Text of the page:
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Investigation of the mitochondrial contact site and cristae organizing system and its role in cristae formation

dc.contributor.advisorJakobs, Stefan Prof. Dr.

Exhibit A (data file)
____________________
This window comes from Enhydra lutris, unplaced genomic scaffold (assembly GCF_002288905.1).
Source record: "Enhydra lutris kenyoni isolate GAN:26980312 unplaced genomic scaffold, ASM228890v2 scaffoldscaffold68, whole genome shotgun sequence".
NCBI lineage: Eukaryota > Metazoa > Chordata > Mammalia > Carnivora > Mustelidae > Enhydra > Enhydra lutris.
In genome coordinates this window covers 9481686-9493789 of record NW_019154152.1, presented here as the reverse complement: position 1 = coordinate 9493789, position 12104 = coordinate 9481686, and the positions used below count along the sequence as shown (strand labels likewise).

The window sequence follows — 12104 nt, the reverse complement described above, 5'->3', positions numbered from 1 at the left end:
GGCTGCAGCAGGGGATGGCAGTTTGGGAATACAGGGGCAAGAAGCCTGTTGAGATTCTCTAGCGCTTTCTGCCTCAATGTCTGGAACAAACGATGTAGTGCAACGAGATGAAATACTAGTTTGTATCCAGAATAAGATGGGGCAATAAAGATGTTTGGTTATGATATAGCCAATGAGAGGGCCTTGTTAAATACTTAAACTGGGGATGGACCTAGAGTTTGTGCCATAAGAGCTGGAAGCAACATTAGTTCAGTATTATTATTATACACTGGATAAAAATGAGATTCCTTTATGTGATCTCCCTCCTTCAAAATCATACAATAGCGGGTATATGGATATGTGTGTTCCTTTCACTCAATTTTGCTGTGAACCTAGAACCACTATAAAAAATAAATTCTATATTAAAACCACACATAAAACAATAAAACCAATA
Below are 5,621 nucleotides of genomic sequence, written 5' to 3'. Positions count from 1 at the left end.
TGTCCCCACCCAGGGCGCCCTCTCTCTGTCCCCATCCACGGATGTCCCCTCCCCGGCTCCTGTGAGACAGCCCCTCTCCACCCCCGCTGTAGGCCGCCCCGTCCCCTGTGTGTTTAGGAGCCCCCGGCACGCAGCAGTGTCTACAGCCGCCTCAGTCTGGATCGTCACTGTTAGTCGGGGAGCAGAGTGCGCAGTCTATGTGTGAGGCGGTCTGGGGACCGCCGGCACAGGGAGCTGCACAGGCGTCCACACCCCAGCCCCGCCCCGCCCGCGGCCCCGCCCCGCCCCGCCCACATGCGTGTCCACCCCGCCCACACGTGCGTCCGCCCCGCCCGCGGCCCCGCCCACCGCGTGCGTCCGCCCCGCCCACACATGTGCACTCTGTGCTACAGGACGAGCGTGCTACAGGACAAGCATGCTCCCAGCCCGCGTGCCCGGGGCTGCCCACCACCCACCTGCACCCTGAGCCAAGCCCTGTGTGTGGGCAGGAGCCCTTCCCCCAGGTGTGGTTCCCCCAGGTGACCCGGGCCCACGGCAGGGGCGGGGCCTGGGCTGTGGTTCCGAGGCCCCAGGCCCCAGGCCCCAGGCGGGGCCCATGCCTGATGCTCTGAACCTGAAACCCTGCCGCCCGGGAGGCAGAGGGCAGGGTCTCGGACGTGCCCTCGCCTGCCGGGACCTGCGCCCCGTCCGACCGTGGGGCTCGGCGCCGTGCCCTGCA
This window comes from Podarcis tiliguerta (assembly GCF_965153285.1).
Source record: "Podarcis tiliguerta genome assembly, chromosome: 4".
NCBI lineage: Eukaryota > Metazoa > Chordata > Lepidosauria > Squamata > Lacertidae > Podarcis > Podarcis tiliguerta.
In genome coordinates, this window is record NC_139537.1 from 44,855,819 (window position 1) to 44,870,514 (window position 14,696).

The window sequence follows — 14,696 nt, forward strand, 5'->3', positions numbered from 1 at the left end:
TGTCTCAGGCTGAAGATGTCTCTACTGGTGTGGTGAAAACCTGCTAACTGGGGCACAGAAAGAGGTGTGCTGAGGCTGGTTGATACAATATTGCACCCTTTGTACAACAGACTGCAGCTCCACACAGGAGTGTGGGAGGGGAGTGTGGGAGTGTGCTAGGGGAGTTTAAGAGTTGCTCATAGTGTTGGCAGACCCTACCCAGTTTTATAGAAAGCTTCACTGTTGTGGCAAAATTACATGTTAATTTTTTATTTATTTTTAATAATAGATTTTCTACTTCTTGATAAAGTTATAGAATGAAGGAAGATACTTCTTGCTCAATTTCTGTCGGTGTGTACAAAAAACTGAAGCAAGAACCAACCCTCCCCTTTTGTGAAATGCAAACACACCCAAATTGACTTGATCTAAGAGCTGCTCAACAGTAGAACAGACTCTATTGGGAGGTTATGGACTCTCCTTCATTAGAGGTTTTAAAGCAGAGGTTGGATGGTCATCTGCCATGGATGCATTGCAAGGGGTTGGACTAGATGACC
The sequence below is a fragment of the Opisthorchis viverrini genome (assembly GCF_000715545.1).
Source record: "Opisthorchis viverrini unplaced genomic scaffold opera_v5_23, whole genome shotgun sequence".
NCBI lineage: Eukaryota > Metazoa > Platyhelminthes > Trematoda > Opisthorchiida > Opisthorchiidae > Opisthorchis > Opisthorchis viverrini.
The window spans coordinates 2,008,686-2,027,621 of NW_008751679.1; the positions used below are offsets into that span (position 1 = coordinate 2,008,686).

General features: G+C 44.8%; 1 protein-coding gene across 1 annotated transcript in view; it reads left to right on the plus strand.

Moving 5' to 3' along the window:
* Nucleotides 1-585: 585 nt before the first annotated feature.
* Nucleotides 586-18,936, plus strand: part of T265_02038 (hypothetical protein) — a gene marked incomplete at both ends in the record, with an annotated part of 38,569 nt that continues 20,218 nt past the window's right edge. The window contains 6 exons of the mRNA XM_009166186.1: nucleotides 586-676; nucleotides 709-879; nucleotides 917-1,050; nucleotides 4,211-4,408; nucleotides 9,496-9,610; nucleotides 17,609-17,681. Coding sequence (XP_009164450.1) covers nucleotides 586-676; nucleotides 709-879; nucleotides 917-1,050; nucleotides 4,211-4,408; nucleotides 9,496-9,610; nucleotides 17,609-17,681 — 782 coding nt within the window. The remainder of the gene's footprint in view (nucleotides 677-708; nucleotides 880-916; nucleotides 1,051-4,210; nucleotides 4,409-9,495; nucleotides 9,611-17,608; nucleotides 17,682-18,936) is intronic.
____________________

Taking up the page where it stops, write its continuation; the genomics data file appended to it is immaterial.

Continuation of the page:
dc.contributor.authorStephan, Till
dc.titleInvestigation of the mitochondrial contact site and cristae organizing system and its role in cristae formationde
dc.title.translatedInvestigation of the mitochondrial contact site and cristae organizing system and its role in cristae formationde
dc.contributor.refereeJakobs, Stefan Prof. Dr.